AMD RX Vega 56 and 64 Radeon Review | Radeon RX Vega Graphic Card Review
AMD RX Vega 56 and 64 Radeon Review | Radeon RX Vega Graphic Card Reviews
by Reynaldo Gonzalez 8/14/17 11:23am
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But The Question is, Will AMD's Radeon RX Vega really Be AMDs Light and Savior? Lets Find Out and Jump right In.
Finally, Vega. Over more than Two years of waiting to reach for the moon in the fastest of graphics video cards is here. Let's be real, this is what we wanted a long time ago, right around the time that AMD was busy launching Polaris for the mainstream market. But Vega wasn't ready, not even close. AMD had to come to terms with 14nm FinFET, and Polaris was the chosen vessel for that. Still, Nvidia managed to launch a full suite of new GPUs using 14nm and 16nm FinFET over the course of around six months. Why did it take so much longer for AMD to get a high-end replacement for Fiji and the R9 Fury X out the door? I have my suspicions (HBM2, necessary architectural tweaks, lack of resources, and more), but the bottom line is that the RX Vega launch feels late to the party.
Or perhaps the Vega architecture is merely ahead of its time? AMD has talked about numerous architectural updates that have been made with Vega, including DSBR, HBCC, 40 new instructions, and more. You can read more about the architectural updates in our Vega deep dive and preview earlier this month. In the professional world, some of these could be massively useful—professional graphics can be a very different beast than gaming. But we're PC Gamer, so what we really care about is gaming performance—and maybe computational performance to a lesser degree.
Right Now, finally, we get to taste the Vega pudding. Will it be rich and creamy, with a full flavor that takes you back to your childhood… or will it be a lumpy, overcooked mess? That's what I aim to find out. And rather than beating around the bush, let's just dive right into the benchmarks. I'll have additional thoughts below on ways that Vega could improve over time, but this is what you get, here and now. Here are the specs for AMD's current generation of GPUs, including the Vega and the 500 series. I don't have the liquid cooled Vega 64 available for testing, but it should be up to eight percent faster than the air-cooled Vega 64, based on boost clocks.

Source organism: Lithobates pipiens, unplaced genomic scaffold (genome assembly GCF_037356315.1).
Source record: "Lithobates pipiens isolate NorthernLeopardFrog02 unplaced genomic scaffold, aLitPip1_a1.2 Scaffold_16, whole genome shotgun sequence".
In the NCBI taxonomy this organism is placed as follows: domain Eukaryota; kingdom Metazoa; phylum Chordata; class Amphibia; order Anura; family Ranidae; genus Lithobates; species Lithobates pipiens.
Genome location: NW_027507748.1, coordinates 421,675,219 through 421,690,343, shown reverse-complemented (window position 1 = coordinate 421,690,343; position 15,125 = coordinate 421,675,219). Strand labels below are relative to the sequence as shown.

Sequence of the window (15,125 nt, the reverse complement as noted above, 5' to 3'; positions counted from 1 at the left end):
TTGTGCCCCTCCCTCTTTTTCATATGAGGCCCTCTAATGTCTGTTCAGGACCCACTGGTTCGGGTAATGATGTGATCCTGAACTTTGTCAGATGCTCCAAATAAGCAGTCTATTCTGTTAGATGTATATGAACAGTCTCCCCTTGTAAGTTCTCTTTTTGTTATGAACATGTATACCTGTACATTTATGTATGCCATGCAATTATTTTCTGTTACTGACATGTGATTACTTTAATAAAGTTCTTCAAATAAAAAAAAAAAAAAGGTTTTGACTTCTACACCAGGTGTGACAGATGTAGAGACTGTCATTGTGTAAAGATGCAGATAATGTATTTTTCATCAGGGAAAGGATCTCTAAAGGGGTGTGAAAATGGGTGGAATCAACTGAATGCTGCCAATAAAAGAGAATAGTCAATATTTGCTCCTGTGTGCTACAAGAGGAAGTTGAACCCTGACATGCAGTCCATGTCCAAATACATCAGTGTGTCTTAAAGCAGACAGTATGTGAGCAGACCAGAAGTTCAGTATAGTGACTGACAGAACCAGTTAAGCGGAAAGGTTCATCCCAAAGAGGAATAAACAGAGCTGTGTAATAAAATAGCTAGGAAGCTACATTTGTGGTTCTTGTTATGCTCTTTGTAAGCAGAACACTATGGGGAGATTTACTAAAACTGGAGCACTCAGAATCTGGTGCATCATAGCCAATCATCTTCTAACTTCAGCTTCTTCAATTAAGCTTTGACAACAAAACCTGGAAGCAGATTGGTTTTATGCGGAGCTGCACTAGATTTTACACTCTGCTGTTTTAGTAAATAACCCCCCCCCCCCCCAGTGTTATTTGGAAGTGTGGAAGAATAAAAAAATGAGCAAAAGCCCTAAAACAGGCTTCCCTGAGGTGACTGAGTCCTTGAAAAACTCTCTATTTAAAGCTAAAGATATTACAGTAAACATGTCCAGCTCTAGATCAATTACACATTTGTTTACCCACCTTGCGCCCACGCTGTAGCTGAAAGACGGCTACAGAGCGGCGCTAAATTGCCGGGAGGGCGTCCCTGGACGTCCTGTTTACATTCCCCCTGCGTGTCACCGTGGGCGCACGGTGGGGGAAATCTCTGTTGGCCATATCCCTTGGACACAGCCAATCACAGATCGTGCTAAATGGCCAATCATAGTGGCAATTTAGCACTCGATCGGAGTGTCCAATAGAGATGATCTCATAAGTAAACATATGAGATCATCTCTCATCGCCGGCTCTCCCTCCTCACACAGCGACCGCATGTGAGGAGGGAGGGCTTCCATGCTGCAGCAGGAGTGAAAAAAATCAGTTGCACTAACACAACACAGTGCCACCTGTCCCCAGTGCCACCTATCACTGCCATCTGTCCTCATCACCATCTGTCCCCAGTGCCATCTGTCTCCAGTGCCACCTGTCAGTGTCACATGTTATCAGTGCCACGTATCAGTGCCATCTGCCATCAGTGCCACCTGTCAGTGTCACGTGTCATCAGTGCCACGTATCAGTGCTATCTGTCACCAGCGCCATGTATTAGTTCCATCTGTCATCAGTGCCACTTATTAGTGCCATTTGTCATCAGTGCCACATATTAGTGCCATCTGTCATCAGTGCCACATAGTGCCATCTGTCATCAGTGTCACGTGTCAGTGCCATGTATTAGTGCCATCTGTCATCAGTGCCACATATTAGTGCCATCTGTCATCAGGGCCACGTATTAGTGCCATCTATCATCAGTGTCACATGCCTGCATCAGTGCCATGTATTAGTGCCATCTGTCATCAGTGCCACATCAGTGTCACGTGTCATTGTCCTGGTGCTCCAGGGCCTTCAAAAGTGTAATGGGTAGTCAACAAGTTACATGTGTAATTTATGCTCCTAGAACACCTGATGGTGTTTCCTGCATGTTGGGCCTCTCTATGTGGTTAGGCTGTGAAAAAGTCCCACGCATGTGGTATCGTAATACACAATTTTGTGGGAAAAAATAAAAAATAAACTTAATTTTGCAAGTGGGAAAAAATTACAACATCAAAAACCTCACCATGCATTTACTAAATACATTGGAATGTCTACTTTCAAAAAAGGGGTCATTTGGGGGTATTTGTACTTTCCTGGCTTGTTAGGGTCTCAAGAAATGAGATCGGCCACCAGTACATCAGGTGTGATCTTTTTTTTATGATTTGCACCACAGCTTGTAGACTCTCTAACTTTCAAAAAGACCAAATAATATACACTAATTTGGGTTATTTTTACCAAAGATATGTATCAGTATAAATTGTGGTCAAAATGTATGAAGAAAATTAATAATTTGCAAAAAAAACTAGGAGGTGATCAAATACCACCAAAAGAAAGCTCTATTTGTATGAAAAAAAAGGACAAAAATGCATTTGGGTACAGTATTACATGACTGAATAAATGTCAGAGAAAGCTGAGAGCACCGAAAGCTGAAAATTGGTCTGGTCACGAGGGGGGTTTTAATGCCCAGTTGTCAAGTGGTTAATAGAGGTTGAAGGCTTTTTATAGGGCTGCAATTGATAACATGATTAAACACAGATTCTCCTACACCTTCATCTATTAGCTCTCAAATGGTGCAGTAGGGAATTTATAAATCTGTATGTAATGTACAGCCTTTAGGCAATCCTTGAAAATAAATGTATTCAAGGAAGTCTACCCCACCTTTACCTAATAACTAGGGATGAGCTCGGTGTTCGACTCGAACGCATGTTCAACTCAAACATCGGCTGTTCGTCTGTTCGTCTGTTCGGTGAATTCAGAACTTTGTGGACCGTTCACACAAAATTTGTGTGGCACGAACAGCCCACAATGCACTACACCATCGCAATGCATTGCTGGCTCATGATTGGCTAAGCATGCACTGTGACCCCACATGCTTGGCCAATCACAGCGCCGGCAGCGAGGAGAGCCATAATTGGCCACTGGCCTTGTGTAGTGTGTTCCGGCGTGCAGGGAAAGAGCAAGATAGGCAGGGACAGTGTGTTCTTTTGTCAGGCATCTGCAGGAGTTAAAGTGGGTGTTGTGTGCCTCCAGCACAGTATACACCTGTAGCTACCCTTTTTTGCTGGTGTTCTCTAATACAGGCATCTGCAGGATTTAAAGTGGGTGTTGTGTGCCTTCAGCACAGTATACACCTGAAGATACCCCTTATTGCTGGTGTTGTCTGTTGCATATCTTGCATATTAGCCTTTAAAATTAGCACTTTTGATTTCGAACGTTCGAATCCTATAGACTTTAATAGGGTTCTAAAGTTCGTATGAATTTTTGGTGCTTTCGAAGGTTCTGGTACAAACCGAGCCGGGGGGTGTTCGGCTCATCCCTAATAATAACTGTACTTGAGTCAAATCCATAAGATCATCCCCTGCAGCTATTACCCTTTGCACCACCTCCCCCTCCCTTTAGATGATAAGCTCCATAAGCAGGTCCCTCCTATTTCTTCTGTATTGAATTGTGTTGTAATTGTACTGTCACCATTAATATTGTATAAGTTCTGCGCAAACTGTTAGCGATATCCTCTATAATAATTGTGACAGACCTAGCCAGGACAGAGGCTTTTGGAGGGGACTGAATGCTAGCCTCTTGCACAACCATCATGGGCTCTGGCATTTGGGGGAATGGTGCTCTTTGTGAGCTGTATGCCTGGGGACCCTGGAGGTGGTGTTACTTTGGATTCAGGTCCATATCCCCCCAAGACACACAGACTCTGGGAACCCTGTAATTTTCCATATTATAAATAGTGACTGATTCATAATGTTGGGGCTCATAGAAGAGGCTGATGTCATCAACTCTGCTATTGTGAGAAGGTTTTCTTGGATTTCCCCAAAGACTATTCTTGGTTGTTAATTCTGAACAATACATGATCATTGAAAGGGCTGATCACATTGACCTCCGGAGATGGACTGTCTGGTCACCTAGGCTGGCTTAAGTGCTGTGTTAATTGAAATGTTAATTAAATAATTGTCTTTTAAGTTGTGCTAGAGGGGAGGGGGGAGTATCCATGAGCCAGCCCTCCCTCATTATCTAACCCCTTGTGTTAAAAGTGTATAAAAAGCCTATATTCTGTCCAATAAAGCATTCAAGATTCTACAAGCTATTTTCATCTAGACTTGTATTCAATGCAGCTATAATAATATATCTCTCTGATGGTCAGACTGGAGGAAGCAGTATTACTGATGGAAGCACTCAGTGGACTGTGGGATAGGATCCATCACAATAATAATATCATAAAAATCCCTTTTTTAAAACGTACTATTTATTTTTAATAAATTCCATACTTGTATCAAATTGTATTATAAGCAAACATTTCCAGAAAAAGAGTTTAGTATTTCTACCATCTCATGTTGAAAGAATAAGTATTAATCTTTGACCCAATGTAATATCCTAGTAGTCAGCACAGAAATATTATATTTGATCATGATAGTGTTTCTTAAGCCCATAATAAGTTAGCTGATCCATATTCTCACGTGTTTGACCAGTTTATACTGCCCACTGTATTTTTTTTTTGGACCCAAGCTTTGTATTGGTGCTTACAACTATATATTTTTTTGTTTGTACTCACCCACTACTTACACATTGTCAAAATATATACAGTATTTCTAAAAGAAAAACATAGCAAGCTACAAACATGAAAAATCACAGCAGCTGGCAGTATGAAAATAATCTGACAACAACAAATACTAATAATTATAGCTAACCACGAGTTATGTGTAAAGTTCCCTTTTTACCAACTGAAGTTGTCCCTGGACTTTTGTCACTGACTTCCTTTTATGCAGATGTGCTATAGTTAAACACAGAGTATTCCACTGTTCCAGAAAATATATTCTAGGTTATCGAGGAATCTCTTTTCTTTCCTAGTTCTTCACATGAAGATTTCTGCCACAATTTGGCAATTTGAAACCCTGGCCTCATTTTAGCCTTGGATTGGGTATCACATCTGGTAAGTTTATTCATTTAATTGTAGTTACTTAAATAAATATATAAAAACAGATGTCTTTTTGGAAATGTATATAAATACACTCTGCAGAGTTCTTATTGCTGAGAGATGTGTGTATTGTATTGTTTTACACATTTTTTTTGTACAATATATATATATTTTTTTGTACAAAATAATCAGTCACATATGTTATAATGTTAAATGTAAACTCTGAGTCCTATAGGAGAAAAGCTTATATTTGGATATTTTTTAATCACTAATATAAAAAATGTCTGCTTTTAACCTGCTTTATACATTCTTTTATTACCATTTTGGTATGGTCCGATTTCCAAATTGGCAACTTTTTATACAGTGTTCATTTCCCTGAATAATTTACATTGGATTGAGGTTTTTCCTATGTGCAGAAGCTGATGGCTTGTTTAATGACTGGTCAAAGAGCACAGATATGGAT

What about cryptocurrency mining?
Given the shortages on AMD's RX 570/580 cards, which are typically selling at prices 50 percent or more above the MSRP, many have feared—and miners have hoped—that the RX Vega would be another excellent mining option. I poked around a bit to see what sort of performance the Vega 56/64 delivered in Ethereum mining, and so far it's been pretty lackluster, considering the price and power use. The Vega 56 manages around 31MH/s for Ethereum, and the Vega 64 does 33MH/s. Overclocking the VRAM helps boost both cards closer to 40MH/s right now. So at launch, that's not super promising.
The problem is that most of the mining software has been finely tuned to run on AMD's Polaris architecture. Given time, we could see substantially higher hashrates out of Vega, and there are rumors that the right combination of VBIOS, drivers, and mining software can hit mining speeds more than double what I measured. Perhaps AMD is intentionally holding back drivers or other tweaks that would boost mining performance, and long-term AMD remains committed to gaming. All we can do is hold our breath and hope that mining doesn't drive prices of Vega into the stratosphere in the future.
AMD Radeon Rx Vega is fast, But will it make us happy? As in fast enough?
Considering the significantly higher clockspeeds, I had hoped Vega would perform far better than what I'm seeing today. It's not a bad GPU by any means, but it's not going to dethrone Nvidia, at least not right now. Maybe in the future, as more DX12 games become common and developers start using larger data sets and primitive shaders, Vega 64 could come out ahead of the GTX 1080. I wouldn't bet on that happening before we're onto the next generation Navi and Volta architectures, however.
What Vega does have going for it are reasonable prices, and AMD users will certainly appreciate having something that's clearly faster than both the RX 580 and the R9 Fury X. But even AMD's own numbers show Vega 64 as only being a modest upgrade over the R9 Fury X. The real target would be gamers who are still running R9 290/290X (or older) hardware. And for Nvidia users, unless you're unhappy with Team Green, there's no compelling reason to switch over to AMD. Similar performance, same price, much higher power use. Watch Out.